Global markets are doing better. Japan's Nikkei hit its highest level since 2007, and there's a front-page article in the New York Times Wednesday reporting that India may soon overtake China as the new growth leader.
As for Greece, the government there confirmed it is seeking an extension on its loan agreement with the euro zone. Here's the problem: Greece's new leadership has made it clear that it might agree to an extension of the bailout package, but it doesn't agree with the prior conditions that came with the original aid package. In other words, the Greeks are agreeing to an extension, but want to do it under different terms.
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That's the crux of the problem. And remember, this is only an agreement for the next few months.
As I've noted, the outline of a short-term deal is very clear: reduce the terms—a lower coupon on the debt or change to some of the austerity measures—and extend the repayment terms out, to infinity and beyond.
In the six months or so that Greece has bought to negotiate a new deal, its leaders will then try to negotiate a haircut.
"Muddle through" can still work.
Here's the main questions: If they loosen the terms, will the Greeks promise to pay all the debt back? Is getting the austerity terms relaxed sufficient proof that Syriza has fulfilled its campaign promise?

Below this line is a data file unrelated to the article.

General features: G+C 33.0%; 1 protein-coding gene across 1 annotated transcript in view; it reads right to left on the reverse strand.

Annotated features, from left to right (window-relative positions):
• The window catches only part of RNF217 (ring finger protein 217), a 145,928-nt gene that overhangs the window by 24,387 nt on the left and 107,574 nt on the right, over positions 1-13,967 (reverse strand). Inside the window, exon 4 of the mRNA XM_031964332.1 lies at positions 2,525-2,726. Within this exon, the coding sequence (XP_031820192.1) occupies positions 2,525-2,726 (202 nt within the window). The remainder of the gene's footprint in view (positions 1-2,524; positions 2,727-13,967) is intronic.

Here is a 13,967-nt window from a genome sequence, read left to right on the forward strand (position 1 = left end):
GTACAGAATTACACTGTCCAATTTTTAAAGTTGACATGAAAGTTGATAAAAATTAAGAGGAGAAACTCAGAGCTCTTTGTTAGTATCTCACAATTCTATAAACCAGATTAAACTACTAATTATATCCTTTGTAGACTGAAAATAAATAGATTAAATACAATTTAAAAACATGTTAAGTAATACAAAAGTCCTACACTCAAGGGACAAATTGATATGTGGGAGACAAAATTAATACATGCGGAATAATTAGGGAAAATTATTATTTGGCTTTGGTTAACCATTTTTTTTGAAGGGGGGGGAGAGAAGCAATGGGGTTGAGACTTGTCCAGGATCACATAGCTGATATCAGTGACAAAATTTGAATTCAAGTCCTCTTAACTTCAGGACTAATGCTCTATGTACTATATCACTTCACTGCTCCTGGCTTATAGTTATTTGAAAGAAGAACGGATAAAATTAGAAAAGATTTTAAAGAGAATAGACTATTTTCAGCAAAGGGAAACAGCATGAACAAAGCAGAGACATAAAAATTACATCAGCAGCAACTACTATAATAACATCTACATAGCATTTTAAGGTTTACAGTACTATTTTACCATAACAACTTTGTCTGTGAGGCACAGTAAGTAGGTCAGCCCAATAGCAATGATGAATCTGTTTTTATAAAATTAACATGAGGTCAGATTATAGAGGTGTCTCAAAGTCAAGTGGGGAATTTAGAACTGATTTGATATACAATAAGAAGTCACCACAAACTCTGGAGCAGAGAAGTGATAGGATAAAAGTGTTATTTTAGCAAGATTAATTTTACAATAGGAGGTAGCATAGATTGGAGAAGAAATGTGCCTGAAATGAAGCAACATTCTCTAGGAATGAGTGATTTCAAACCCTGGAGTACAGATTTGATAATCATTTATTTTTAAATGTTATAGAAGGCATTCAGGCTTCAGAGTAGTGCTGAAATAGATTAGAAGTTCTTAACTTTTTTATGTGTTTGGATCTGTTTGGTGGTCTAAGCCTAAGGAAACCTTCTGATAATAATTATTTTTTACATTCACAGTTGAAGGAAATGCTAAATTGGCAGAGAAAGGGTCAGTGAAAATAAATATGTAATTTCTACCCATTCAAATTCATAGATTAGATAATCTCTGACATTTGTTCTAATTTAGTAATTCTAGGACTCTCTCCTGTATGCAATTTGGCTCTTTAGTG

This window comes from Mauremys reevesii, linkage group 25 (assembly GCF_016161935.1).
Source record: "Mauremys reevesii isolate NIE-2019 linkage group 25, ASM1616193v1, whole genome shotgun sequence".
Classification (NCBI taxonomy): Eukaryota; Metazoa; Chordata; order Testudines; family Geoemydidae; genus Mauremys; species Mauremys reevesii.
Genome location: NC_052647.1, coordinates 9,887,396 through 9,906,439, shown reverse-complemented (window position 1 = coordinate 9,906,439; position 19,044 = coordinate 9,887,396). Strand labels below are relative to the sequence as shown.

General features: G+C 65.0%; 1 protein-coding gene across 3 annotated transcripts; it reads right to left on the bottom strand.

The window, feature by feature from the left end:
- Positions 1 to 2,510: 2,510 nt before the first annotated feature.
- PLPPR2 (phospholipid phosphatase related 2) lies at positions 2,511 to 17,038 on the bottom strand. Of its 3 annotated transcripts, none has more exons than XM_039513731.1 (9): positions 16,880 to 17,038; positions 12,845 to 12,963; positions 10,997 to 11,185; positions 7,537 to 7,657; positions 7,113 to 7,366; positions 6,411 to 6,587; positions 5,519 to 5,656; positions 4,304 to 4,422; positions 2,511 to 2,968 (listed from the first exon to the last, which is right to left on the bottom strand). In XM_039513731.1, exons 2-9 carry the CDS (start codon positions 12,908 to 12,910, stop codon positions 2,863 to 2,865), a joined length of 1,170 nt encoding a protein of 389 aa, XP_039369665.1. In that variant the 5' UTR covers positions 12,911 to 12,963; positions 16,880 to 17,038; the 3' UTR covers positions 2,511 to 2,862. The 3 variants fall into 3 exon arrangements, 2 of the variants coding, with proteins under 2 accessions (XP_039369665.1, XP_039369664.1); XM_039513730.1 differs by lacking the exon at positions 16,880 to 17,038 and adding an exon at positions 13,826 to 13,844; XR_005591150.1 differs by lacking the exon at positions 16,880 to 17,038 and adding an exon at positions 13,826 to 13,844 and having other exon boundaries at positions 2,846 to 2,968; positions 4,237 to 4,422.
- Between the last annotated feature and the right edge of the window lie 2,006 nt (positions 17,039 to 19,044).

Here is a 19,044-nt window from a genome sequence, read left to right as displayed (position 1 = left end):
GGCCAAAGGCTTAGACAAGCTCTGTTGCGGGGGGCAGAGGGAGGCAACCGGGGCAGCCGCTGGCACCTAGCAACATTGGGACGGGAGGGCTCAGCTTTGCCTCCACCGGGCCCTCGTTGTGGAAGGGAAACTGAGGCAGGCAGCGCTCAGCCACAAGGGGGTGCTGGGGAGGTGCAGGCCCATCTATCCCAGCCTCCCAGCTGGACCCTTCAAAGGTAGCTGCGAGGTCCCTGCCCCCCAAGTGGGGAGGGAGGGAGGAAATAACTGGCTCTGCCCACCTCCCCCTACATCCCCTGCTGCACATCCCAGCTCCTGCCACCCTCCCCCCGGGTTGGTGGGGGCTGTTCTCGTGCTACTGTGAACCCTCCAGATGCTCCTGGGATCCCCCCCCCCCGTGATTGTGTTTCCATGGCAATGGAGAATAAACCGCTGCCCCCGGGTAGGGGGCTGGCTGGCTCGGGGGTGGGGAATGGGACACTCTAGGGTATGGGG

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1) Fossil: you think it's bad now, wait until the Apple Watch launches. Fossil surprised everyone with disappointing fourth quarter earnings and significantly lower first-quarter and full-year 2015 guidance. Net sales were down 11 percent in North America.
While some of this is foreign exchange related, there's definitely deceleration in sales in North America.
According to KeyBanc, "the watch category is in the early stages of a slowdown."
Some of this may be due to very cautious watch-buying ahead of the Apple Watch launch.
But my favorite note was from Sterne Agee, who said Fossil was "Between a Clock and a Hard Place."
Fossil, which has 50 percent of the fashion watch category, is facing a lot of competition, and not just from the iWatch. Shinola, founded by Fossil founder Tom Kartsotis and run out of Detroit, is gaining momentum with its excellent watches, which retail for $550.